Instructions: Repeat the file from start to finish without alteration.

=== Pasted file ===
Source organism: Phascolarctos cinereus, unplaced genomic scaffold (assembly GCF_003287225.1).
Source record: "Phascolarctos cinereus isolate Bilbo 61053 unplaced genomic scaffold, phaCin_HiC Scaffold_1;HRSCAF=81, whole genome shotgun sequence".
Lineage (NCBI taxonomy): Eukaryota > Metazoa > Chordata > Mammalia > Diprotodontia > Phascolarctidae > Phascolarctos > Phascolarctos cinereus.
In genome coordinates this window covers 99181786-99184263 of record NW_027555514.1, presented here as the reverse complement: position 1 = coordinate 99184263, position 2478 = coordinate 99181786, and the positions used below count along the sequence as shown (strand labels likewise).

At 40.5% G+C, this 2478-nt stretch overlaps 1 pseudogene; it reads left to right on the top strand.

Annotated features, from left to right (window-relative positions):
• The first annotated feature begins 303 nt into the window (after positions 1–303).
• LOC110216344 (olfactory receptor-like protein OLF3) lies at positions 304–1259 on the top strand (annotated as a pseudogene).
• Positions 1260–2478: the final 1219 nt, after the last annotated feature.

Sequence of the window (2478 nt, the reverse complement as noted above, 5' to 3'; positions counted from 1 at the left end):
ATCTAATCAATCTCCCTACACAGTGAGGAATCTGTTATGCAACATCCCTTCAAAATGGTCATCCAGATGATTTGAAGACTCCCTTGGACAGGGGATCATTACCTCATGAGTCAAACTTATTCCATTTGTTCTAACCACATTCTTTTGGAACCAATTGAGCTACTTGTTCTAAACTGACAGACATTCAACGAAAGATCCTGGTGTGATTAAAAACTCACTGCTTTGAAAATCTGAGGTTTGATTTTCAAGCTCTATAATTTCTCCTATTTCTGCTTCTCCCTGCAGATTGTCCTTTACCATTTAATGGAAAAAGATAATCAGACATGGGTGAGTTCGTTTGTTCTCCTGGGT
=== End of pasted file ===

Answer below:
Source organism: Phascolarctos cinereus, unplaced genomic scaffold (assembly GCF_003287225.1).
Source record: "Phascolarctos cinereus isolate Bilbo 61053 unplaced genomic scaffold, phaCin_HiC Scaffold_1;HRSCAF=81, whole genome shotgun sequence".
Lineage (NCBI taxonomy): Eukaryota > Metazoa > Chordata > Mammalia > Diprotodontia > Phascolarctidae > Phascolarctos > Phascolarctos cinereus.
In genome coordinates this window covers 99181786-99184263 of record NW_027555514.1, presented here as the reverse complement: position 1 = coordinate 99184263, position 2478 = coordinate 99181786, and the positions used below count along the sequence as shown (strand labels likewise).

At 40.5% G+C, this 2478-nt stretch overlaps 1 pseudogene; it reads left to right on the top strand.

Annotated features, from left to right (window-relative positions):
• The first annotated feature begins 303 nt into the window (after positions 1–303).
• LOC110216344 (olfactory receptor-like protein OLF3) lies at positions 304–1259 on the top strand (annotated as a pseudogene).
• Positions 1260–2478: the final 1219 nt, after the last annotated feature.

Sequence of the window (2478 nt, the reverse complement as noted above, 5' to 3'; positions counted from 1 at the left end):
ATCTAATCAATCTCCCTACACAGTGAGGAATCTGTTATGCAACATCCCTTCAAAATGGTCATCCAGATGATTTGAAGACTCCCTTGGACAGGGGATCATTACCTCATGAGTCAAACTTATTCCATTTGTTCTAACCACATTCTTTTGGAACCAATTGAGCTACTTGTTCTAAACTGACAGACATTCAACGAAAGATCCTGGTGTGATTAAAAACTCACTGCTTTGAAAATCTGAGGTTTGATTTTCAAGCTCTATAATTTCTCCTATTTCTGCTTCTCCCTGCAGATTGTCCTTTACCATTTAATGGAAAAAGATAATCAGACATGGGTGAGTTCGTTTGTTCTCCTGGGT